Acne vulgaris is a common skin condition seen by physicians. It primarily affects adolescents, but can continue into adulthood. A key factor in the pathogenesis of acne is sebum production. Typical therapy includes combinations of topical retinoids and antimicrobials for mild acne, with the addition of oral antibiotics for moderate to severe disease. In the most recalcitrant cases or for nodulocystic acne, oral retinoids are indicated. In women who fail to respond to conventional treatment, hormonal therapy is often used adjunctively. Only isotretinoin and hormonal therapy improve acne via their action on the sebaceous glands. This article focuses on the mechanisms by which these treatment modalities act on the sebaceous glands and their clinical use in the practice of medicine.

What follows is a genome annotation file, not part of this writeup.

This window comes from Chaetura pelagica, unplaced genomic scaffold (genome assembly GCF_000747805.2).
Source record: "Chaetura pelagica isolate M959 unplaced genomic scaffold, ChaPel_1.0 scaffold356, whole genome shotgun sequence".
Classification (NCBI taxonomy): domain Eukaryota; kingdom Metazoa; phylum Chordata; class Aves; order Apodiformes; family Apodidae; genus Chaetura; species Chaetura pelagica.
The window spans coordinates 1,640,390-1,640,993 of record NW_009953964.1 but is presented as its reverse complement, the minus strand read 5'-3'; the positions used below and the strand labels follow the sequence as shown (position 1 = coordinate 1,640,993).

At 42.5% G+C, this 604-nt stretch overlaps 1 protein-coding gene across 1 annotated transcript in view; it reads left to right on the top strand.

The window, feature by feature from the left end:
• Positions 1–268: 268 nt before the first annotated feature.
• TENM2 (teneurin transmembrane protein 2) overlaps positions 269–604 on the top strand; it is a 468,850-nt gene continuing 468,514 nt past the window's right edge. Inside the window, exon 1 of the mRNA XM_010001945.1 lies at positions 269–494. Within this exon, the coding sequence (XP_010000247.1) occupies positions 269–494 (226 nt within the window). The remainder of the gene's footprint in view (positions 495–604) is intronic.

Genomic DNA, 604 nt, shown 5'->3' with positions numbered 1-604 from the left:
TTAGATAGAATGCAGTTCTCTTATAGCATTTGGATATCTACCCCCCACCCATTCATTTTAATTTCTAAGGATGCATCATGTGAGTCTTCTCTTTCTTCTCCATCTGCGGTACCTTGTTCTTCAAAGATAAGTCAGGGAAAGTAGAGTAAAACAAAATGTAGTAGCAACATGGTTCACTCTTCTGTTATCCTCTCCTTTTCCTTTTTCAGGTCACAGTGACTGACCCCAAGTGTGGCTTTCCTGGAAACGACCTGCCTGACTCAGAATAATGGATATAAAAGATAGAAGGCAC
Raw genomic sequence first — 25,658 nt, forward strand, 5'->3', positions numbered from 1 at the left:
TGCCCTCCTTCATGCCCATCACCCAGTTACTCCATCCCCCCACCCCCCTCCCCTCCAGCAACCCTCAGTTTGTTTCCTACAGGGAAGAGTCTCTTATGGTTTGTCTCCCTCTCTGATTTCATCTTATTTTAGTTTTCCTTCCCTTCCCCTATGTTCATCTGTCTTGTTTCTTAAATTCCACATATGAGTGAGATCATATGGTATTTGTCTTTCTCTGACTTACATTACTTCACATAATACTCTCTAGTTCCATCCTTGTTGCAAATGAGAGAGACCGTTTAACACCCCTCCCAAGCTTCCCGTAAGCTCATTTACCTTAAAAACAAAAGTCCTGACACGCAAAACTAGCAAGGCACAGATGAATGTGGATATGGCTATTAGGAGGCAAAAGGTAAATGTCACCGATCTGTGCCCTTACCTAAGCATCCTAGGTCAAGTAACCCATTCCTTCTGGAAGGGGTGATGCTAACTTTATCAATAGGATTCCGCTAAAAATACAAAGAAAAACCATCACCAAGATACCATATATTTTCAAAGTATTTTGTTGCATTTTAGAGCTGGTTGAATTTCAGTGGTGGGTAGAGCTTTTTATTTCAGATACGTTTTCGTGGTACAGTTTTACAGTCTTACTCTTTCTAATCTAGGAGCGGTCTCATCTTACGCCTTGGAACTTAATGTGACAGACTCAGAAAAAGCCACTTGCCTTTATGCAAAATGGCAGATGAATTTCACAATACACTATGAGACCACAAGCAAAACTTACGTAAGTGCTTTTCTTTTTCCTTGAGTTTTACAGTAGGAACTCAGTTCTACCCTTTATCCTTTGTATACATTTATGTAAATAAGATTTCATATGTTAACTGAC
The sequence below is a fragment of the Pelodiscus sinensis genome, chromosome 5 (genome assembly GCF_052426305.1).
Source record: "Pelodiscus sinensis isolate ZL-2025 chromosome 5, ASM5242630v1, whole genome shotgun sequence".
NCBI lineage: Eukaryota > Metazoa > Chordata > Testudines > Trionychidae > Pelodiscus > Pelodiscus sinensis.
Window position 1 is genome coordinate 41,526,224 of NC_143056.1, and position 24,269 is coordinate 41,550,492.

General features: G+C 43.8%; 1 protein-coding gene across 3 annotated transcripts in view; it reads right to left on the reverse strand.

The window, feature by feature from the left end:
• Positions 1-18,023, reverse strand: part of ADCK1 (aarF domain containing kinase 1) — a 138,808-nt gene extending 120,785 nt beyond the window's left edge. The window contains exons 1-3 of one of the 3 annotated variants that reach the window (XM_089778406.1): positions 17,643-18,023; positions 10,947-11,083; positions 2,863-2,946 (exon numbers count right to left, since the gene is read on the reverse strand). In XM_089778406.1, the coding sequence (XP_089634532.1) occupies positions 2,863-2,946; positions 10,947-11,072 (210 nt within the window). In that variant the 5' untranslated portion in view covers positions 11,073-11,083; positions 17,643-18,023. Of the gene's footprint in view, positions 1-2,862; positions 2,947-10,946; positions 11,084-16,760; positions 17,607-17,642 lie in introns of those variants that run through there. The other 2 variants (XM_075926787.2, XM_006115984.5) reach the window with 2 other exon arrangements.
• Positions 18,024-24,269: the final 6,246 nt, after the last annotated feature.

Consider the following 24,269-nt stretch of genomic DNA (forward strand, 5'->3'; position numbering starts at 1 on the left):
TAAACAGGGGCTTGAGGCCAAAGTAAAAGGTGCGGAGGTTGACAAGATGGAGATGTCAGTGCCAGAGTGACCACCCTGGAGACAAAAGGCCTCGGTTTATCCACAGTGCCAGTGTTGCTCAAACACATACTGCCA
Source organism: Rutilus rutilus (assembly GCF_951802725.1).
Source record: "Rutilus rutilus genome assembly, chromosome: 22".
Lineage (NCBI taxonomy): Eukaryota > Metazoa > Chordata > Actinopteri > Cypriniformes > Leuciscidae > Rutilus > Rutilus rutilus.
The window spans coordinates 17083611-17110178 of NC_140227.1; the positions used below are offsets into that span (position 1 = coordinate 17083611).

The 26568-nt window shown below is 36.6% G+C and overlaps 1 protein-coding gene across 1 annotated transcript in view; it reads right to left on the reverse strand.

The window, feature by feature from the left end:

|Original language||English (US)|
|Number of pages||10|
|State||Published - Apr 1 2007|
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